The Guardian (UK)
Anthony Foster, an outspoken advocate for child sexual abuse victims and survivors, noticed a glaring absence from the hearing rooms during the final week of the child sexual abuse royal commission.
“There has not been one representative from one religious institution present,” says Foster, whose daughters Emma and Katie were sexually abused by a Catholic priest.
“Not one. And all of the survivors have noticed it.”
The absence of senior religious leaders and other high-profile institutional representatives was particularly jarring to Foster, given the closing week of public hearings focused on the nature, cause and impact of child sexual abuse, and prevention and responses.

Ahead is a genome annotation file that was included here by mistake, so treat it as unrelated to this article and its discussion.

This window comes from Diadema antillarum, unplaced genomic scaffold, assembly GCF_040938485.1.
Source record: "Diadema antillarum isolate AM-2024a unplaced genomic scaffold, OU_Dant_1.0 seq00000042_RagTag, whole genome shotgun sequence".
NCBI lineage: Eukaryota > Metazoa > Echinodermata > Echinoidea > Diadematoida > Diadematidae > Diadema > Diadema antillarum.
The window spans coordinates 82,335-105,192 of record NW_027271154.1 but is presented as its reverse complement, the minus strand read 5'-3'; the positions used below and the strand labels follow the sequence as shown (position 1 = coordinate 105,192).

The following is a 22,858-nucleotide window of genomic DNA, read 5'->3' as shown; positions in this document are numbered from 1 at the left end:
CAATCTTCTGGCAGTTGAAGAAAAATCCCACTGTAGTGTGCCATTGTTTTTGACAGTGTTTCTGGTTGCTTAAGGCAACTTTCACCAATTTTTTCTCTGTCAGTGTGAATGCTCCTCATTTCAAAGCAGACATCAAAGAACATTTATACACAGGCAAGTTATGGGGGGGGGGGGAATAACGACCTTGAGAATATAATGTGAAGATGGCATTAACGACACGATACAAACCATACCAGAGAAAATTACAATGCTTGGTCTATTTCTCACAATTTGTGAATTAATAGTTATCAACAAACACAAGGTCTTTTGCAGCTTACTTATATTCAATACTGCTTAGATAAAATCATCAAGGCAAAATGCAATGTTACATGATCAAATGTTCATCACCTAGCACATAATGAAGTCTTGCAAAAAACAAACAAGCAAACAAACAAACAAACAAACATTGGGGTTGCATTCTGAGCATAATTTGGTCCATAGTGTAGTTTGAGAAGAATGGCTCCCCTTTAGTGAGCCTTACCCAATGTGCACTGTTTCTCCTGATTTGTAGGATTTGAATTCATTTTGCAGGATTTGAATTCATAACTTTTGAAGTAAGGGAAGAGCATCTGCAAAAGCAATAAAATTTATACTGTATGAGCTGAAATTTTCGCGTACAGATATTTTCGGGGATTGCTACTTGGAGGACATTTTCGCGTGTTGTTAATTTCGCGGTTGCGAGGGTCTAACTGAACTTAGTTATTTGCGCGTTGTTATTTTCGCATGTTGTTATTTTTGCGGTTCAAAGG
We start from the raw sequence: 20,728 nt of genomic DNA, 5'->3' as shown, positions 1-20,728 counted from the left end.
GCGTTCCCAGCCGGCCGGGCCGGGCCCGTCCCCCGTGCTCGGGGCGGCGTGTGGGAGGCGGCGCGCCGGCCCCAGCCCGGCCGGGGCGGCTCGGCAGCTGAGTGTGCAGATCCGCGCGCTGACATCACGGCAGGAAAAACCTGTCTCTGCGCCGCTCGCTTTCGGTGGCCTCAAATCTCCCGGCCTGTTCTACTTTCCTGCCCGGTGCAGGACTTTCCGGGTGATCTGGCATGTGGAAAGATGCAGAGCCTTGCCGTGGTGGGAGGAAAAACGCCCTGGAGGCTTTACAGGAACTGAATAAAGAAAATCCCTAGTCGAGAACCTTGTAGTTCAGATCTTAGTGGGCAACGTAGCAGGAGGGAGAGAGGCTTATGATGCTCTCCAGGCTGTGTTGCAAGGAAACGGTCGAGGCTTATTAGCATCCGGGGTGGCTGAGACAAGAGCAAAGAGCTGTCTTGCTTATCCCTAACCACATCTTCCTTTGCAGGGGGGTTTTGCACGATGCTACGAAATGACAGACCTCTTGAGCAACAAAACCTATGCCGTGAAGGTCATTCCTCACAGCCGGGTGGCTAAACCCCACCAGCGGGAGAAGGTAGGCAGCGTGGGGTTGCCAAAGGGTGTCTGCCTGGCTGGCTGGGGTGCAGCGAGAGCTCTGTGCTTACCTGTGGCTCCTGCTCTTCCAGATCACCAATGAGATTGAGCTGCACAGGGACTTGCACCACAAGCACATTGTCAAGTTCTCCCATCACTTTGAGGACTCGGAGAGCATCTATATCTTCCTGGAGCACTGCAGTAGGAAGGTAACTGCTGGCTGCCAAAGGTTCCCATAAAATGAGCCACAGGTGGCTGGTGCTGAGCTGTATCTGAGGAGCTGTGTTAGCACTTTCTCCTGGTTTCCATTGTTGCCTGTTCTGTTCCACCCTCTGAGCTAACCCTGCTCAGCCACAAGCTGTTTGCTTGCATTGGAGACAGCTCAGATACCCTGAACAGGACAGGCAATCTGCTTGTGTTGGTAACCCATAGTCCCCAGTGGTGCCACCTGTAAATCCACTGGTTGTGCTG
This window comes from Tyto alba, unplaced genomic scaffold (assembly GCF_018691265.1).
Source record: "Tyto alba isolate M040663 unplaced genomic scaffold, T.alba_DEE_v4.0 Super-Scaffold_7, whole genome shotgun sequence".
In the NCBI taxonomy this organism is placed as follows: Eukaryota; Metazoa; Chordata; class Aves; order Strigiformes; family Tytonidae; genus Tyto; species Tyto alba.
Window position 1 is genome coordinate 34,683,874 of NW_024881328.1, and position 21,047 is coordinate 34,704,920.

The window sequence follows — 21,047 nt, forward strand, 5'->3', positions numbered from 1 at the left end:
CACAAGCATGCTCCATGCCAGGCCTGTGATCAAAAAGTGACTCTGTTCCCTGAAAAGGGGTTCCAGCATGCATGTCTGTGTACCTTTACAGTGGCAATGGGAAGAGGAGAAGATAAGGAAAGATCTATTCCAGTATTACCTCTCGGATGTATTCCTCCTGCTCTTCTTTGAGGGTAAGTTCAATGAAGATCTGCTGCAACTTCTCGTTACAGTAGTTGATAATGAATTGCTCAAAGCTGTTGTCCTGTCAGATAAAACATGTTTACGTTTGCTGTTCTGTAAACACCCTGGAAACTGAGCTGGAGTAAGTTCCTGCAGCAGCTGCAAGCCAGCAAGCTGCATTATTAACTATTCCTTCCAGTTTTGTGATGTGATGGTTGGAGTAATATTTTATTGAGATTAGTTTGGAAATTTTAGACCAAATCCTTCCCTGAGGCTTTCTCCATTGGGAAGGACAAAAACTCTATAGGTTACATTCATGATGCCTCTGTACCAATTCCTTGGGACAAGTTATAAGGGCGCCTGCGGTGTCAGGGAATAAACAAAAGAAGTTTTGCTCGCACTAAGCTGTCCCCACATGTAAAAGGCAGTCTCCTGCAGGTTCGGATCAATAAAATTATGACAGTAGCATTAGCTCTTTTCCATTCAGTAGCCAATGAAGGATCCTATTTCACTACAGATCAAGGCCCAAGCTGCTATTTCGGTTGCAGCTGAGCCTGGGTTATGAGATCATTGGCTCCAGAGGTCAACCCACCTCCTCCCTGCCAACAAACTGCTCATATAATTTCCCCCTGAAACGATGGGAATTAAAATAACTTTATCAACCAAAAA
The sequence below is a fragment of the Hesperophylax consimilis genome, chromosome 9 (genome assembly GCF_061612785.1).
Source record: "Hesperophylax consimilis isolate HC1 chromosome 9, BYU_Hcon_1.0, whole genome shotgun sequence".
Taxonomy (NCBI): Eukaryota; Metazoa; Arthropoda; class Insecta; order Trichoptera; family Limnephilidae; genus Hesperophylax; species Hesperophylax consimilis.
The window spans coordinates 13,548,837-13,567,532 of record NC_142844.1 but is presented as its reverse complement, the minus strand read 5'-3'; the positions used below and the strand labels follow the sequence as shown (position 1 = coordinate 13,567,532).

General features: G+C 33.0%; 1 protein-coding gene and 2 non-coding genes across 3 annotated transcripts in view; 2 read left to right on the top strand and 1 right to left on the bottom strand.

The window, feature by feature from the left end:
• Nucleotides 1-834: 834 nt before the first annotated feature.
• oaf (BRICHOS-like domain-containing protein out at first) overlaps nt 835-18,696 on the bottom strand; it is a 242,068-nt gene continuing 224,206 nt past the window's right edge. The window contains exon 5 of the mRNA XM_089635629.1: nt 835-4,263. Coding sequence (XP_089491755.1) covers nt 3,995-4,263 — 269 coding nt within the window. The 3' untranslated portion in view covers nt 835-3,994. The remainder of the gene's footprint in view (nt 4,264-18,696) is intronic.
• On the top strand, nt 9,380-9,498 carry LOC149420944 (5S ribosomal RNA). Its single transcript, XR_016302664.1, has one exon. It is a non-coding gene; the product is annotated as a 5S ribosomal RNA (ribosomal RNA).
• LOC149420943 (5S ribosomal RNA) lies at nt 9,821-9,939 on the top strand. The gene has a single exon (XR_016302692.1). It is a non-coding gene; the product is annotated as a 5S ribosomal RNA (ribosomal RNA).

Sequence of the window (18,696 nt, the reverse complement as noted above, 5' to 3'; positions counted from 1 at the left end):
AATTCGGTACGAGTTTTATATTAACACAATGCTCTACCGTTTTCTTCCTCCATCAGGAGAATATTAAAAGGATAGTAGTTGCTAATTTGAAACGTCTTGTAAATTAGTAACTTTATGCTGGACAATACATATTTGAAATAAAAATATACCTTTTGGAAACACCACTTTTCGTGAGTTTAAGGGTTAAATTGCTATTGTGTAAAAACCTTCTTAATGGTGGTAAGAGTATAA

On Monday, the chair of the commission, Justice Peter McClellan, revealed that children were allegedly sexually abused in more than 4,000 Australian institutions.
“The non-attendance of the representatives of those institutions this week is palpable,” says Foster, whose own evidence in 2013 highlighted the gross flaws in the handling of sexual abuse cases by the Catholic Archdiocese of Melbourne. “It has been such an important, enlightening week.”
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